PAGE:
Katherine Kealoha's Boyfriend's Attorney's Law License Suspended
Kea'au Beach Park Meth Camp: Luxury Cars, Boats, and Jet Skis Bulldozed
Wind Industry Poised for Decline?
HSTA wins award for tobacco control efforts
Is Honolulu’s mayor under federal scrutiny?
ILind: …I received messages from two different people on Monday. One probably has strong political connections, as well as connections from prior federal service. The other is well connected in certain legal circles, although they are not an attorney.
Both said the same thing. Something unexpected. They said Honolulu Mayor Kirk Caldwell has emerged as the likely target of the late-stage investigation.
…hearing it from two different sources suggests this rumor could possibly have legs.
I guess it’s time for one of the city hall reporters to put the question to Mayor Caldwell: “Have you received a target letter from the grand jury?”
read … Is Honolulu’s mayor under federal scrutiny?
Former Honolulu Police Chief Agrees To Plead Guilty To Bank Fraud—Promises to Cooperate with Investigators
SA: … Louis and Katherine Kealoha are scheduled to appear in court Tuesday to plead guilty to federal charges as part of separate plea agreements, ending a years-long prosecution that toppled one of Oahu’s most prominent power couples.
Louis Kealoha, the retired police chief, will plead to one count of bank fraud, his attorney said.
Katherine Kealoha, a former deputy prosecutor, will plead guilty to bank fraud, aggravated identity theft and “misprision” of a felony – failing to report a felony as a law enforcement officer, according to one of her attorneys.….
All three cases stemmed from a wide-ranging federal investigation into public corruption that is continuing.
As part of the plea deals, the Kealohas are agreeing to cooperate with investigators….
Really Obvious Question: Who is a bigger fish than the Police Chief?
read … Louis and Katherine Kealoha scheduled to plead guilty to federal charges Tuesday
4 truckloads of wind turbine parts delivered to Kahuku after 6 more arrests
SA: … The latest arrests bring the total to more than 100 protesters cited since the attempted blockades started late Thursday. Police arrested 55 people when the protest started late Thursday and early Friday, and 40 people more when it resumed Sunday night and early Monday….
In Kahuku, about 50 HPD officers on bicycles road up to the site from the nearby police station at about 4 a.m. to cordon off the driveway to the project site from a group of about 90 demonstrators….
The arrests took place at about 4:15 a.m., and by 4:30 a.m. AES crews had removed the driveway fencing and the trucks made their delivery.
The four turbine tower sections appear to be for one tower out of eight turbines comprising the AES project. Three blades were delivered Monday after 13 arrests in Kahuku and 27 in Kalaeloa. Four other turbine parts were delivered Friday morning after 33 arrests in Kahuku and 22 in Kalaeloa….
AES is permitted to deliver turbine parts from Sunday nights through Friday mornings between 11 p.m. and 5 a.m. The company expects that it could take until Nov. 26 to deliver all the equipment….
read … wind farm protesters arrested
Opposition to wind farm is nothing new
SA: … If you think the opposition to the Kahuku wind farm started last week when scores of protesters were arrested for trying to block construction of the planned project, think again.
Kent Fonoimoana said the community has been battling the proposed wind farm for more than a decade….
Fonoimoana said he and lots of others in Kahuku have challenged the wind turbine project at every turn, attending dozens of community meetings over the years, speaking at hearings, pleading with politicians and government officials, holding petition drives, distributing flyers and marching in peaceful protest.
Despite their efforts, AES Corp., the contractor for the wind farm, won the green light to proceed and is looking to build eight 568-foot wind turbines on the slopes of Kahuku.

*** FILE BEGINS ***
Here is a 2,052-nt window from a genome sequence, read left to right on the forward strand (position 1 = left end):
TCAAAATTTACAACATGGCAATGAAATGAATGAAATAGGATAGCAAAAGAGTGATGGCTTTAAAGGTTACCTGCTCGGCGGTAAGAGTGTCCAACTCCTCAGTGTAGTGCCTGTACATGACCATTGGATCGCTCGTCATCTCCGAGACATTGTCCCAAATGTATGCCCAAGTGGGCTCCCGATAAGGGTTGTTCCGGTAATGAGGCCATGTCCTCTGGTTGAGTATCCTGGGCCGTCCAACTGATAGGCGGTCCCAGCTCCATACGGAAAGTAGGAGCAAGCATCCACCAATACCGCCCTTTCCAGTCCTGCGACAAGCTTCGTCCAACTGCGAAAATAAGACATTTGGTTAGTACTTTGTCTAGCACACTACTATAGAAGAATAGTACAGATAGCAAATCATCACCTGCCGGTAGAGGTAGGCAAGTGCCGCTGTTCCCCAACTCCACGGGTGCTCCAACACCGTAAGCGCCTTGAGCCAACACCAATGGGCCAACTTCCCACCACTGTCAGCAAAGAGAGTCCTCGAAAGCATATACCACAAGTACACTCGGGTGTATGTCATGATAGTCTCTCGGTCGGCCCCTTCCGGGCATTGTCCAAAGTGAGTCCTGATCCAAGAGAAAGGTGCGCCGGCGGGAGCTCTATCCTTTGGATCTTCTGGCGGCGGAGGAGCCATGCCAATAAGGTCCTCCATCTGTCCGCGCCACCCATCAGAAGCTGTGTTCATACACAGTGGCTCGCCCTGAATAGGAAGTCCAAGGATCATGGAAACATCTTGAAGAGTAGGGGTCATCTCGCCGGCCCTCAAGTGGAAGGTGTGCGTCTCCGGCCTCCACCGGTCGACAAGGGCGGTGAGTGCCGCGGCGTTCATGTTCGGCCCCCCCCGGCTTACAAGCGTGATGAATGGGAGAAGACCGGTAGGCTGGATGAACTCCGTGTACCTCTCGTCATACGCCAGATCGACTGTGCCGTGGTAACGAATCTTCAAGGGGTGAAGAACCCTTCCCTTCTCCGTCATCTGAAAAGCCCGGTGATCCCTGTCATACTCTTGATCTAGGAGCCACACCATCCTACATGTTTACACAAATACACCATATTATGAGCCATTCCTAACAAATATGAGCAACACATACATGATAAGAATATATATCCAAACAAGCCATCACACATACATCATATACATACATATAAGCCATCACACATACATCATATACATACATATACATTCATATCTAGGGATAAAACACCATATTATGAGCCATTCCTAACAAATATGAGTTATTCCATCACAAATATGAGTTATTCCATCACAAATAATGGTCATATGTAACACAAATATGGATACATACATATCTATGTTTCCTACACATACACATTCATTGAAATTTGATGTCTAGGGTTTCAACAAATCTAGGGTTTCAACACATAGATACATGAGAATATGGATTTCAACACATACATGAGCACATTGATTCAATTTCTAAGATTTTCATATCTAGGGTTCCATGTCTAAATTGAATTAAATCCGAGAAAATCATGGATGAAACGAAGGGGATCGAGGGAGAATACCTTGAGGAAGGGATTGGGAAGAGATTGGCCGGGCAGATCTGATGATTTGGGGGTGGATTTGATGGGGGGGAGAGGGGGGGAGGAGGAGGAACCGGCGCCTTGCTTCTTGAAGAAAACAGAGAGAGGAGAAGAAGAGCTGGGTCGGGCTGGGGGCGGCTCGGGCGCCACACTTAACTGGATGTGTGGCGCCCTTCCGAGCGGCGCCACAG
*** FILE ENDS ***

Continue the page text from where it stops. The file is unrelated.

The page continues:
There are already 12 shorter turbines in the rural North Shore community of 2,300….
read … Opposition to wind farm is nothing new
Kahuku Wind Turbines May Start Falling Over
KHON: … On Friday, someone used a chainsaw to cut down a utility pole along Kamehameha Highway near Sunset beach in an attempt to block the convoy’s route.
On Sunday, just before 8 am., someone damaged bolts attached to the foundation of a Kahuku turbine.
One or more suspects were seen running into the brush area leading to Kahuku high school….
read … Police seek criminal property damage suspects for North Shore incidents
Secret UPW contract with Kaiser Maui hospitals ratified
MN: … Terms not disclosed by either union or Maui Health System ….
read … UPW contract with hospitals is ratified
DHHL may hire attorney to deal with land issues
WHT: … The Hawaiian Homes Commission took the first step Monday to hire an outside attorney to put a dollar figure on what the state owes Native Hawaiian beneficiaries for land, including the Maunakea Access Road, that was the subject of a 1995 state law….
Hawaiian Homes Commission Chairman William Aila appointed an investigative committee including himself, West Hawaii Commissioner David Kaapu, Kauai Commissioner and Oahu Commissioner Pauline Namuo. The action, announced in the agenda, didn’t require commission action. The committee is slated to begin its work Wednesday.
The committee is charged with reviewing selection criteria and other issues relating to hiring a private counsel focused on ensuring beneficiaries receive compensation in land or money for outstanding claims surrounding 1,328 acres, including 346 acres of roads, that were supposed to be resolved by Act 14 in 1995.
The Maunakea Access Road issue proved especially troublesome to scores of testifiers at a meeting Monday, several of whom used their 3 minutes for songs, chants and prayers….
read … DHHL committee to consider hiring private attorney
Plan To Award Rail’s Final Contract Reaches Point Of No Return
CB: … The private firms bidding, meanwhile, are seeking a 30-year operations and maintenance arrangement with the city to make the deal work. It’s not clear yet how Hitachi Rail Honolulu, which already has a deal to operate the system for up to 10 years, would play into the arrangement….
The award process, however, keeps getting pushed back.
Instead of HART receiving bids on Dec. 6 they’re now expected at the end of January. The bidders say they need more time, and it’s possible that schedule could get pushed back even further, Robbins said last week.
At this stage of the procurement, HART must pare down to no more than three parties bidding for the contract to build the final 4.1 miles of elevated concrete-and-steel track and eight stations into town, as well as a transit center and a 1,600-space parking facility in Pearl City.